Today I will fight my way past green-clad Canadians pretending to be Irish, and make my way to the bar where the Irish owner (real Irish, not North American Irish) thankfully will NOT have green beer, and actually pours the best pint I have ever had outside Ireland. I shouldn't have to, but I will, explain that when you order 'A Pint' in Ireland it's understood that you mean Guinness. Older, wiser, I have also taken Friday off this time so there will be no terrible hangover (but I'll miss the greasy potato-bake cure I had that first time).

I will toast my friends who, by that time will already be pretty pissed given the time difference, and remember the wise words that one of my best friends (a Cork lad through and through) told me, over a pint of Murphy's of course, very early on in my life in Ireland:

Guinness is the greatest lie ever perpetrated on the Irish people.

Arthur Guinness, you see, was an Englishman. 

Happy Paddy's Day, and Happy Friday everyone!

The last place I lived in Ireland- a converted 19th century barn. Co. Waterford.

The path I walked my dog down twice a day for a over a year. Co. Cork

The view from my favorite spot in the entire country. I used to stop here on my way to/from work to eat my lunch and let my dog roam free. Co. Waterford.

My favorite sign ever! Warning: Lands Poisoned, Stray Dogs Shot. Irish hospitality at its best.  Co. Cork. 

Nothing- do you hear me Wales and Australia- beats the taste of Irish lamb. Nothing. Co. Galway.

Doesn't look like much, does it? Long-forgotten, this is the oldest, still-standing (mostly) church in Ireland. Circa 800 AD. Co. Waterford (of course!)

*If you follow that link I would like to point out that She Who Will Be Named Later excavated, and cleaned that particular skelly (and many more) though others took all the credit for it! Nice work, there, darling.


  1. I was lucky enough to be vacationing in Adare last year at this time. We caught the parade in Limerick on St.Pats. Lovely pics btw...glad your enjoying Ryzom! (judging by the 21 hours--instead of 10--trying out old games!)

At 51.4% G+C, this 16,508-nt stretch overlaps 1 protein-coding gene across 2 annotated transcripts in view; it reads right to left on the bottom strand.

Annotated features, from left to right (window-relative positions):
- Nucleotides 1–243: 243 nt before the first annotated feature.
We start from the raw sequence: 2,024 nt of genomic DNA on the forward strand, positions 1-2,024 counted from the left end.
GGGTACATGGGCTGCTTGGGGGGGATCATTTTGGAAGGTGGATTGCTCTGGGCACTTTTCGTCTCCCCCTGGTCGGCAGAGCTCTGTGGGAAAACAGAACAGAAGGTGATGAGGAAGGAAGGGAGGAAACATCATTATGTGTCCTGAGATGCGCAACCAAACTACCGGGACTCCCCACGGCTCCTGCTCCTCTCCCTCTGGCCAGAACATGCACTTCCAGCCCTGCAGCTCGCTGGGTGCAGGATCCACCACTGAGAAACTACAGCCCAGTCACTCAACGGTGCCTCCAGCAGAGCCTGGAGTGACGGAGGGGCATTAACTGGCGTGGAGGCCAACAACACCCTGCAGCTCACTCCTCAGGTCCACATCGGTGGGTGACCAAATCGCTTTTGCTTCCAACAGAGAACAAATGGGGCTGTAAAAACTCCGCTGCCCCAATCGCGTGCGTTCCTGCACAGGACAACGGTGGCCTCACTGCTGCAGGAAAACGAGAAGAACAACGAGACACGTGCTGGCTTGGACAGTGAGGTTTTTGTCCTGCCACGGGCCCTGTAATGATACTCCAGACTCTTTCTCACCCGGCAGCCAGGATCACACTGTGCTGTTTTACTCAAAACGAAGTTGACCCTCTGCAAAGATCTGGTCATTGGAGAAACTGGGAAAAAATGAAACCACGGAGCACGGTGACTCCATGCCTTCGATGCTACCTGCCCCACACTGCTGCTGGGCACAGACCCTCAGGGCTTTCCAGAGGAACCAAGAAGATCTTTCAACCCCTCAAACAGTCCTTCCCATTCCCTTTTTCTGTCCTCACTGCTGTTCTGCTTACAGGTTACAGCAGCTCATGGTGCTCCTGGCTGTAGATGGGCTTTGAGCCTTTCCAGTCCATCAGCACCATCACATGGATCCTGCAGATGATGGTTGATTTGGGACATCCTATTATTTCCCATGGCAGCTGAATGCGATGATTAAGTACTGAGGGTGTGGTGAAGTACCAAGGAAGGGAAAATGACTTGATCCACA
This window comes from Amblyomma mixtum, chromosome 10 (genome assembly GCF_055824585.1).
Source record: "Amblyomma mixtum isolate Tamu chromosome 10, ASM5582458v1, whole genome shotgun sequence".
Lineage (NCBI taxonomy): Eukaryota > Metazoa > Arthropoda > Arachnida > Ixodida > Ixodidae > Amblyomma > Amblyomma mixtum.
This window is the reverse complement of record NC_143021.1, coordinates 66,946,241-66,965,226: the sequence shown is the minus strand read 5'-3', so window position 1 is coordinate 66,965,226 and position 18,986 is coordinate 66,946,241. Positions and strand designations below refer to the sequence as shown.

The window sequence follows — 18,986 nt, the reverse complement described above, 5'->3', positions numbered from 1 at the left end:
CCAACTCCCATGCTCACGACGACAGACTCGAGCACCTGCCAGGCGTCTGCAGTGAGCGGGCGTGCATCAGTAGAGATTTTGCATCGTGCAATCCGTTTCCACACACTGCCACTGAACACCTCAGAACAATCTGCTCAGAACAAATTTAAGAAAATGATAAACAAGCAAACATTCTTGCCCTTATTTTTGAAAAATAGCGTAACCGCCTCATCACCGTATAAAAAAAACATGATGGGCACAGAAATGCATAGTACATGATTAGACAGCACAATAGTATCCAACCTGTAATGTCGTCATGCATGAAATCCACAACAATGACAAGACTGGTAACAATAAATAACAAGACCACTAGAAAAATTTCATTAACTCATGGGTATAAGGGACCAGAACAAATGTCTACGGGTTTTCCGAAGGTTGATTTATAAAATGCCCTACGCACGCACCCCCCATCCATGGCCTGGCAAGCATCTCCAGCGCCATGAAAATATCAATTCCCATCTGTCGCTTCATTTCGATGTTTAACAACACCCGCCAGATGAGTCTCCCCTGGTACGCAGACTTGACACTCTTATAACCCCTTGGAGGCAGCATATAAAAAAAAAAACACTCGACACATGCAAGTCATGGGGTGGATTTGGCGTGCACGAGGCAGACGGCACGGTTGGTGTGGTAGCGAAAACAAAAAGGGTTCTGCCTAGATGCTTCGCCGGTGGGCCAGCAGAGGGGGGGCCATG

I'm downing a pint or two of Smithwicks tonight (pronounced Smith-icks as I'm sure you know already). Always preferred the browns to the black and tan.

  2. Oh damn, how could I have missed the international beer day (as it's called by the heretics known as Europeans). No dark ale handy so lager will have to do.

    Ireland is one of the countries that's on my to do list (visit that is), along with Scotland and Finland (what's with all the lands?). Beautiful place with good beer.

  3. Ahh,the parades! I forgot about that. I saw them in Co. Donegal, and in Co. Sligo. I am enjoying Ryzom- thanks again for pointing it out. I'm about to head to the mainland soon to see the 'main game'.

    Ahh, Smithwicks. I never developed a taste for it, but it is nice. I would have to say that many Irish would prefer browns the black and tans :)

  4. Edit:

    The Black and Tans (Irish: Dúchrónaigh) was one of two newly recruited bodies, composed largely of British World War I veterans, employed by the Royal Irish Constabulary as Temporary Constables from 1920 to 1921 to suppress revolution in Ireland. Although it was established to target the Irish Republican Army, it became notorious through its numerous attacks on the Irish civilian population

  5. @Blaq- Just got back from the pub. No worries, there are plenty of people enjoying lager today. Please tell me you won't be wearing a giant, green, foam hat and all will be forgiven :)